Wow, did someone open up a tank of nitrous oxide in here? Today's show is literally 40 minutes of constant laughter, and we owe that to our special guest, Bonnie Cha! She's a Senior Editor of mobile phones at CNET and one of the first people I ever met at the San Francisco office. Please don't be operating heavy machinery while listening to today's show! We do taint, tarnish, and otherwise frack up Bonnie's "innocence" by explaining the science behind "Supermanning that ho," which goes over surprisingly well with her. We also debut a service called Cha Cha that allows you to text or call a 24/7 concierge service that will literally answer any inquiry, such as "Is the 404 going to be taken off the air tomorrow?" or "Why is Bonnie's nickname The Bonch?" Of course, all of these questions can be answered using another service; here in 2008 we call it Google. Furthermore,why would I use the Cha Cha when I know Wilson will always be within arm's length of a computer? The man is physically tethered to the Internet. Finally, we take a look at the NBC fall lineup and Bonnie asks the question that's on all of our minds: Jeff, how can you like Sex and the City and still urinate standing up?EPISODE 187 Download today's podcast … Read more
OK. Here's how to do it.
Go to the Firefox … Read more
During the WWDC keynote, AT&T was strangely absent from Apple's list of carriers that will support tethering in iPhone OS 3.0. AT&T has since explained that it will support tethering later this summer, but many iPhone users are champing at the bit for the added functionality. If you're one of the eager masses, use this how-to to enable tethering on any iPhone running iPhone OS 3.0--without jailbreaking--on a Mac. (Other blogs have reported Windows tethering steps; please see our links at the end of this piece.)
Difficulty level: Medium
What you need: &… Read more
The recent handful of news-centric shows forced us to depart from our normal story format, but with Palm Pre, Apple iPhone/Macbook/Pro news out of the way, we get back to our roots and tackle a ton of hilarious stories backed up in the queue. Time for some spring cleaning!
Starting this Saturday, June 13, Facebook will roll out a service called "Facebook Vanity" that lets users choose a specific username that will make it easier to direct friends to their profile address. For example, our friend Richard Topping can choose to assign his username and point people to "facebook.com/richardtopping" instead of just a string of random numbers. It's a great idea and makes pimping yourself out a lot easier, but be sure to wake up early on Friday night to be the first to register your own name. That is, unless your name is Wilson Tang--who the hell would want that awful handle?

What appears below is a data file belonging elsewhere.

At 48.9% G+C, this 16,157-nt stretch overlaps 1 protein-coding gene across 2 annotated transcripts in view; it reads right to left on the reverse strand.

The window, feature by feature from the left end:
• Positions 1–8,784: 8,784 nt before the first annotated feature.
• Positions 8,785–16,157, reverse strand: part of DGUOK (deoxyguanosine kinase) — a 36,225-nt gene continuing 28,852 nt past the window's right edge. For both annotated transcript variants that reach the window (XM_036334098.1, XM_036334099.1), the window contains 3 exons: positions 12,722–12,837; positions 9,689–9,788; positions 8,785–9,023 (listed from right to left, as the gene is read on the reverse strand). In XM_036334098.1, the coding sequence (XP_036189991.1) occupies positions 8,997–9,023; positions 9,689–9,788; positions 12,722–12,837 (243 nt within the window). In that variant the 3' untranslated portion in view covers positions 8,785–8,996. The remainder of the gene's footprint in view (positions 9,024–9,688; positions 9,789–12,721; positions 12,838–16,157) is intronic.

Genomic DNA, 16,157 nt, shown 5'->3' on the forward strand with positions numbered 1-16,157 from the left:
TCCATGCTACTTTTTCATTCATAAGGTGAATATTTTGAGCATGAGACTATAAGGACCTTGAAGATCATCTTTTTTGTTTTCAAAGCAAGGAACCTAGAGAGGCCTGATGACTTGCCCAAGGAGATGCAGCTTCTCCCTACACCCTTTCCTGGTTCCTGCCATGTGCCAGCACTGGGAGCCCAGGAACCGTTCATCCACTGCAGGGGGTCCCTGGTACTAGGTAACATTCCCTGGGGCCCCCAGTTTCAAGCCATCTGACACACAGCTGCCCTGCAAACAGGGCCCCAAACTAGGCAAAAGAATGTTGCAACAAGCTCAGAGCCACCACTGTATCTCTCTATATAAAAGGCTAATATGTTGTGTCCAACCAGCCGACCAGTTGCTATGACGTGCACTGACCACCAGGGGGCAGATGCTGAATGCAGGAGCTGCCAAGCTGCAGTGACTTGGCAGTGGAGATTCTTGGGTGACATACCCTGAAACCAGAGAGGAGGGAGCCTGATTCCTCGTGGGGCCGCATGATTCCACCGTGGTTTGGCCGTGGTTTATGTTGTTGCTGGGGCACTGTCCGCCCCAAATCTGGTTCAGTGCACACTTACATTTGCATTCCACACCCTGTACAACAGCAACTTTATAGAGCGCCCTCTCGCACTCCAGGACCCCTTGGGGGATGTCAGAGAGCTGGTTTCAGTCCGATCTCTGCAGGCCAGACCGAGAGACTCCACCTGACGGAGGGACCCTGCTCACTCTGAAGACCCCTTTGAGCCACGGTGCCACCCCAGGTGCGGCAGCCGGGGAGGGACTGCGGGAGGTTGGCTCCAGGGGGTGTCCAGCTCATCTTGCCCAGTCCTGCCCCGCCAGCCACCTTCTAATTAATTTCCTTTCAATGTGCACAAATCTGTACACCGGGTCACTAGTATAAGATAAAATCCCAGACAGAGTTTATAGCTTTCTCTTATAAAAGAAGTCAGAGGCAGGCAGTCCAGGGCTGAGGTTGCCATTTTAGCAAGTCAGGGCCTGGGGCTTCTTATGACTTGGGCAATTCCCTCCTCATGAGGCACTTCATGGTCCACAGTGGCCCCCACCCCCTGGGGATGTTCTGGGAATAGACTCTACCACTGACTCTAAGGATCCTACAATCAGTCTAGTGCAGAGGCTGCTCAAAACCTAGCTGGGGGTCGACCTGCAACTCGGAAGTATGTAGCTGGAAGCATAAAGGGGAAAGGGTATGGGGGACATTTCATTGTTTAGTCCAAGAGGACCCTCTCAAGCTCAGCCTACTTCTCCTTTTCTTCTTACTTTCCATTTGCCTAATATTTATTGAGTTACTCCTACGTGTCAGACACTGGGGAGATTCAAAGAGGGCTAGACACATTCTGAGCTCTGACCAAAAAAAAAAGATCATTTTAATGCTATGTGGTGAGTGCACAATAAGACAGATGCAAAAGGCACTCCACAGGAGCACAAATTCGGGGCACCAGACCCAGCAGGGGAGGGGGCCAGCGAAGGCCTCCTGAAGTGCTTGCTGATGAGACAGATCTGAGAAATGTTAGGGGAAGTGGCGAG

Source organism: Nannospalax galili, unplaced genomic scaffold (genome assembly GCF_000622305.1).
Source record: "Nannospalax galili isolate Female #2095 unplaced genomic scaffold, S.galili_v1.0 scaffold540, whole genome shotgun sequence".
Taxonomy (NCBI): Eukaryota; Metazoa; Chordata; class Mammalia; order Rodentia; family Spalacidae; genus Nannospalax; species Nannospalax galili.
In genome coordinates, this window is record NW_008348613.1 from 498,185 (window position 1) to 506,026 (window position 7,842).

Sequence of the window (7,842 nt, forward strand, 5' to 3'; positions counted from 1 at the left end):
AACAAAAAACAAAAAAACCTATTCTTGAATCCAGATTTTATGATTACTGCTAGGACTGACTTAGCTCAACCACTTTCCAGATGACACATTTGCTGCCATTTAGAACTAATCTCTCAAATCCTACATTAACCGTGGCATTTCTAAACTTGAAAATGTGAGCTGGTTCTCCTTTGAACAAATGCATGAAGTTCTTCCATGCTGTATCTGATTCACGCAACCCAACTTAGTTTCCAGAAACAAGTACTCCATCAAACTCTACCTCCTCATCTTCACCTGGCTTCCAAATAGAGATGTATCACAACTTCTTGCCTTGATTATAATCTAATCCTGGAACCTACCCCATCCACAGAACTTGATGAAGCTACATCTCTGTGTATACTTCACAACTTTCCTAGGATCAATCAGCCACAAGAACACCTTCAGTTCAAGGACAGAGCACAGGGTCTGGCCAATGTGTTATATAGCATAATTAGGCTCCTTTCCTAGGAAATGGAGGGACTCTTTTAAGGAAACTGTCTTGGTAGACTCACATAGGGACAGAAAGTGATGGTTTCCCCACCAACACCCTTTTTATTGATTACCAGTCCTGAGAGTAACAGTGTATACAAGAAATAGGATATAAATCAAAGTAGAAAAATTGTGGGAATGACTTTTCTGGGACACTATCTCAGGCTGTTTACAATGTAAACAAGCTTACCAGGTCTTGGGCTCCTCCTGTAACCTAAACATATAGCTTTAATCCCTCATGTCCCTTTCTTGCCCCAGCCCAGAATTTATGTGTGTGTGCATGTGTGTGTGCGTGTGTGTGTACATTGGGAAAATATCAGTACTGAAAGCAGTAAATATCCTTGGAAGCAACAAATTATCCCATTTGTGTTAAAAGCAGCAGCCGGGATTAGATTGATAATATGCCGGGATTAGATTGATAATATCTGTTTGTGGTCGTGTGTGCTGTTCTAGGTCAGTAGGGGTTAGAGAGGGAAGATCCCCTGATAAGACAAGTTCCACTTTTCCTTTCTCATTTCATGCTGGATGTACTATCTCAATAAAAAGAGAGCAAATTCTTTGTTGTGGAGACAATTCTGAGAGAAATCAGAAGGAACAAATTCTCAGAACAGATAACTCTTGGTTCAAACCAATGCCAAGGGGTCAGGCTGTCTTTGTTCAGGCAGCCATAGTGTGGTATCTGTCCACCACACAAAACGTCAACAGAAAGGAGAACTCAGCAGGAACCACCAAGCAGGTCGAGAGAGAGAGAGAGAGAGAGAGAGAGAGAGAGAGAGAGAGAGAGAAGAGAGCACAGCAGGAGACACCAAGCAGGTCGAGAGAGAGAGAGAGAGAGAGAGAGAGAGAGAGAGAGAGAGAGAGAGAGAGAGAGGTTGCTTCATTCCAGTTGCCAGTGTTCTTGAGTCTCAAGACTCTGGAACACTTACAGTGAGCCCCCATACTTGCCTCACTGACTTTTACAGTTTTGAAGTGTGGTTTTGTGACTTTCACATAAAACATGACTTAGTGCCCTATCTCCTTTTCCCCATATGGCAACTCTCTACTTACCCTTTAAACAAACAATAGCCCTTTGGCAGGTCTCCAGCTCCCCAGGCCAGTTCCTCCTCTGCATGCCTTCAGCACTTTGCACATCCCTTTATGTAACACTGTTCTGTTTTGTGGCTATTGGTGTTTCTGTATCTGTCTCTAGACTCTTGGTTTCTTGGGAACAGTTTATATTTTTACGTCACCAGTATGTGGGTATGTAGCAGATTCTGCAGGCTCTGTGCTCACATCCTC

Next in the lineup are two Twitter services that show you who are, and more importantly who ARE NOT your true friends. FriendorFollow tells you who you are following that isn't following you back in return. Sorry to open up the floodgates on this one, but beware the angry tweets directed your way that'll read something like, "WTF?! @Malusbrutus stopped following me, that SOB! I'm so not signing your yearbook!"
Or, if you're really desperate, you can sign up for Useqwitter and the site will e-mail you immediately when one of your friends stops following you on Twitter, and it'll also tell you exactly which of your tweets caused their departure. For example, a message you receive from Qwitter could look like this:
Justin Yu (malusbrutus) stopped following you on Twitter after you posted this tweet:
OMG this Dave Matthews Band concert surreausly rulez0rZ, I luvvv the way Davey can't seem to open his whole mouth when he sings! Creed is performing next, I'm in muzik HEAVEN!
EPISODE 360 Download today's podcast Subscribe in iTunes audio | Suscribe to iTunes (video) | Subscribe in RSS Audio | Subscribe in RSS Video… Read more
While some of you might think of the "Blender Defender" as mean, I don't. Animals kept as pets need to learn the rules. Cats and dogs, though, are notorious for deciding the rules don't apply when we, the owners, are away.
That is why one clever soul rigged up a blender filled with water to a motion-activated wireless Webcam aimed at the house plants his cat liked to nibble. When the cat would enter the frame, a networked upstairs computer would activate the water-filled blender--and a strobe light next to it--via an X10 wireless home automation module. … Read more
A T-Mobile spokesman said on Tuesday that data someone posted to a security e-mail list over the weekend was legitimate T-Mobile data but not customer information, and that the phone company's network was not hacked or breached as the poster claimed.
The statement raises more questions than it answers. If indeed there was no network hack, could there have been an inside leak? Or could it have been something as low-tech as dumpster diving, in which records are obtained from trash bins outside a company's offices?
All T-Mobile would say is that it is investigating how the information … Read more